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Tuesday, August 20, 2013

Bollworm, Earworm, or Headworm?

                For the past several weeks, we have been expecting a large moth flight this month, based upon regional trap catches and what we, and other area entomologist, have been seeing in the field.  Now that we have had some moonlit nights, we are starting to pick up fresh bollworm egg-lay in our program fields this week.  There has also been some debate about which area crop the bollworm would choose.   With a large amount of late planted corn and sorghum, it was suspected that the bollworms would prefer to lay eggs in late corn first, late sorghum second, and cotton as a last resort.  Early indications from the field show that this is probably correct. 

                Yesterday, August 19th, a field scout reported finding 15 bollworm eggs per plant in a late corn field with a mix of brown and green silks, a prime bollworm habitat.  This morning, August 20th, I scouted a field just starting green silk stage, a field where we would expect to only see the beginnings of moth attractiveness, and found 2 bollworm eggs per plant.  I feel it is likely that this trend of corn preference will continue as long as green corn remains prevalent in the area this fall.   Typically we are not economically concerned about bollworms that choose to be earworms.  Even heavy egg lay of bollworms in corn should not be a major economic concern for Hale & Swisher Counties.  Eventually, the larval caterpillars will cannibalize each other until there will only one worm per ear remains ensuring that the strongest survive.  While we do not like to see even one worm feeding in our corn, it is not economically feasible to attack those few earworms who are protected inside the corn shucks with multiple, predator damaging sprays, especially with spider mites already in the mix. 

                The bollworms that choose to be headworms in sorghum (and millet) are much more of an economic threat.  Mostly because we can make effective sprays to the exposed head of grain, but also headworms do more damage to our sorghum yields proportionally.  Yesterday, August 19th, I scouted a field in milk stage and found 0.5 small headworms per head.  This is sub-economic but something to watch nonetheless.  Roughly half these headworms were FAW (fall army worms), another important species that make up the sorghum headworm complex.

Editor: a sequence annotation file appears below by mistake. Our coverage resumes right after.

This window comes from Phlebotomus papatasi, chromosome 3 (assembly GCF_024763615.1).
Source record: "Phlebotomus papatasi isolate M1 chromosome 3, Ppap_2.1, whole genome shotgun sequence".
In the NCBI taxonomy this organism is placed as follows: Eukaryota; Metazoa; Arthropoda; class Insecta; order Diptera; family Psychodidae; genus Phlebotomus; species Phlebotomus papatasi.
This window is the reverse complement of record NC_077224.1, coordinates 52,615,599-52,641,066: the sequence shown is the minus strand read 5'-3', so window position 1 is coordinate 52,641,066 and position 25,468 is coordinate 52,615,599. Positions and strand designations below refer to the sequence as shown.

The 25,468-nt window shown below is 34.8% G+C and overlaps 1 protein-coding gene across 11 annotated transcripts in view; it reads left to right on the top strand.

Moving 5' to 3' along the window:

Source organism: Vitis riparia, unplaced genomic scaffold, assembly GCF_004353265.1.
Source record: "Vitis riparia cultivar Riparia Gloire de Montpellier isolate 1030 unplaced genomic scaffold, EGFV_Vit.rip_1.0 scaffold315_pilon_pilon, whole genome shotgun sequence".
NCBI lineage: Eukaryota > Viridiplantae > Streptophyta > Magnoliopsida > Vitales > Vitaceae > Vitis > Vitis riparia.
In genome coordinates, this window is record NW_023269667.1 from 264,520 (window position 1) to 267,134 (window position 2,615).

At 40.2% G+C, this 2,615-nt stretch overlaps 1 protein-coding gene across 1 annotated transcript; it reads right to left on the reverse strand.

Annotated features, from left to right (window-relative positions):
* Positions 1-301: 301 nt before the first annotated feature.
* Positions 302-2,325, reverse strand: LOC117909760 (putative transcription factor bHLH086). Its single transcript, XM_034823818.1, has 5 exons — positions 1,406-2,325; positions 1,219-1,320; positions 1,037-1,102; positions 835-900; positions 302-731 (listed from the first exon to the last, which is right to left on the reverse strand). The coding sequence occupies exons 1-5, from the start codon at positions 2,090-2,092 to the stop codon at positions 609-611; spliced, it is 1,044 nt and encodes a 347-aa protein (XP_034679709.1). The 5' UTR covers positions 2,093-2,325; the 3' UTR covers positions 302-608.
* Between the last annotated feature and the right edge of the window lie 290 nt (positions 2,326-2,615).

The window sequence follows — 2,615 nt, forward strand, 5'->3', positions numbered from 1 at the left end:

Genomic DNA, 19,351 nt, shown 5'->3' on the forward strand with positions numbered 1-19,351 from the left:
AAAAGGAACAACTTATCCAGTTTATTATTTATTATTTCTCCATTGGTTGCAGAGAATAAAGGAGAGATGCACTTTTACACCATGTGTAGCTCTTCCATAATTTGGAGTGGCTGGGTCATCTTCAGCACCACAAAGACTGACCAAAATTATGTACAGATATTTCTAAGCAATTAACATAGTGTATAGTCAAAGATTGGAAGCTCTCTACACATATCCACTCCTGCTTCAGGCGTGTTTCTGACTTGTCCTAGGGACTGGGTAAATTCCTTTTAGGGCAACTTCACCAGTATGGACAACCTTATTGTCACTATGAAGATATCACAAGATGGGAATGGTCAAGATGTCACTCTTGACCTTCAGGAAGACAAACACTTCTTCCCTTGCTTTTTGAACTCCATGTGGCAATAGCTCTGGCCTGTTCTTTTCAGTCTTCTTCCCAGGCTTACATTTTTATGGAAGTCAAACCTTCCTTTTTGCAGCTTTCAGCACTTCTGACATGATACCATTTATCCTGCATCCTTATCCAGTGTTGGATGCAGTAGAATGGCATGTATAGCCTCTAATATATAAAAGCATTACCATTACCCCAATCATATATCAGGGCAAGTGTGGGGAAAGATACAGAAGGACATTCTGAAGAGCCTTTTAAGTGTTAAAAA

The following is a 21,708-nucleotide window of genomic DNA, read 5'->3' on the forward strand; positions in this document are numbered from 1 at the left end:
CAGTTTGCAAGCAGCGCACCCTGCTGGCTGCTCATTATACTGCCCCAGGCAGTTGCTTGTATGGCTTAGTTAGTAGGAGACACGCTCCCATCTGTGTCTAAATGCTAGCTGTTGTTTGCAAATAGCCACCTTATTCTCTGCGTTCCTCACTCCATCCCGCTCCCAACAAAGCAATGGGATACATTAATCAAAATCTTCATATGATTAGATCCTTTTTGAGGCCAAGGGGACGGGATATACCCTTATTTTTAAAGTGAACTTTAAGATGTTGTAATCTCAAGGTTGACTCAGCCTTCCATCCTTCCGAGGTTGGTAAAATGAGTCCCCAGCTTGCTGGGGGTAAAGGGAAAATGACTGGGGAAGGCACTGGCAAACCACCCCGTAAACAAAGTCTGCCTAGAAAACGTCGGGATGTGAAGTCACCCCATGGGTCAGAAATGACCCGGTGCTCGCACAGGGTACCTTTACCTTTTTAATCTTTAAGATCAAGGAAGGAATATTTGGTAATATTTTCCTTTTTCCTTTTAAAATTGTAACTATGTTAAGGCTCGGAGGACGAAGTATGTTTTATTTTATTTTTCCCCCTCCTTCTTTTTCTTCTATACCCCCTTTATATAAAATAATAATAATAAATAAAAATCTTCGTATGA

Any non-BGII cotton is now at a heightened risk, but doubly so if that field is not near any late corn.  This morning, August 20th, I scouted a late and growthy cotton field not near any grass crops and found 7,199 bollworm eggs per acre.  With no corn or sorghum in the vicinity, I would expect bollworms to settle on cotton, the lusher the better for the worms.  So far, we are not finding bollworm eggs in cotton if late corn is in the area. 


                We already know that FAW is an economic concern in cotton and sorghum.  Recent research, much of which is still ongoing by Dr. Pat Porter, indicates that FAW should be a concern in corn, especially late corn.  Gary Cross, CEA – Hale, and David Graf, CEA – Swisher, are assisting Dr. Ed Bynum in some area wide moth trapping studies.  Their FAW trap catches remain low, and we are still finding large FAW larva in whorl stage sorghum.  We are also not finding FAW egg masses at any significant level yet.  All of these indicate that FAW are late but may join the mix in the moth flights soon, at least locally.  


Please call with any questions, or leave a comment about what you are seeing.  Thanks,


Monday, August 12, 2013

Bollworm or Headworm

        Corn earworm, sorghum headworm, and cotton bollworm, no matter what you call it, this insect is a nuisance.  We have found a few bollworms in cotton fields this summer, but none at threshold yet.  As the area’s corn begins to harden, we should see the next generation of moths moving into the cotton and / or sorghum to lay eggs.
            The adult bollworm will lay its eggs just about anywhere on the plant these days, but the old textbook states that they prefer the upper 1/3 of the cotton plant on the upper side of the leaf surface.  The eggs are small, oval shaped and pearly white in color, with a slight dent in the tip.  If you have eggs in a field, even huge numbers of eggs, you don’t have to treat yet.  The eggs can be parasitized or eaten by a variety of things and some may even be unviable, so several won’t get to hatch.  Once the caterpillars hatch they begin to feed on whatever is nearby, but move to the fruit as soon as possible.  These worms do live in a world where it is survival of the fittest.  The caterpillars will often cannibalize each other, if their eggs have been laid too close together or they attack the same fruit, ensuring that the strongest larva will survive.  These factors combined are why we usually wait until we find a threshold number of caterpillars (the smaller you catch them the better) before treating a field.  The size of the caterpillar changes the threshold as well, since during the last two instars, the caterpillars consume up to 90% of the total amount they consume before pupating.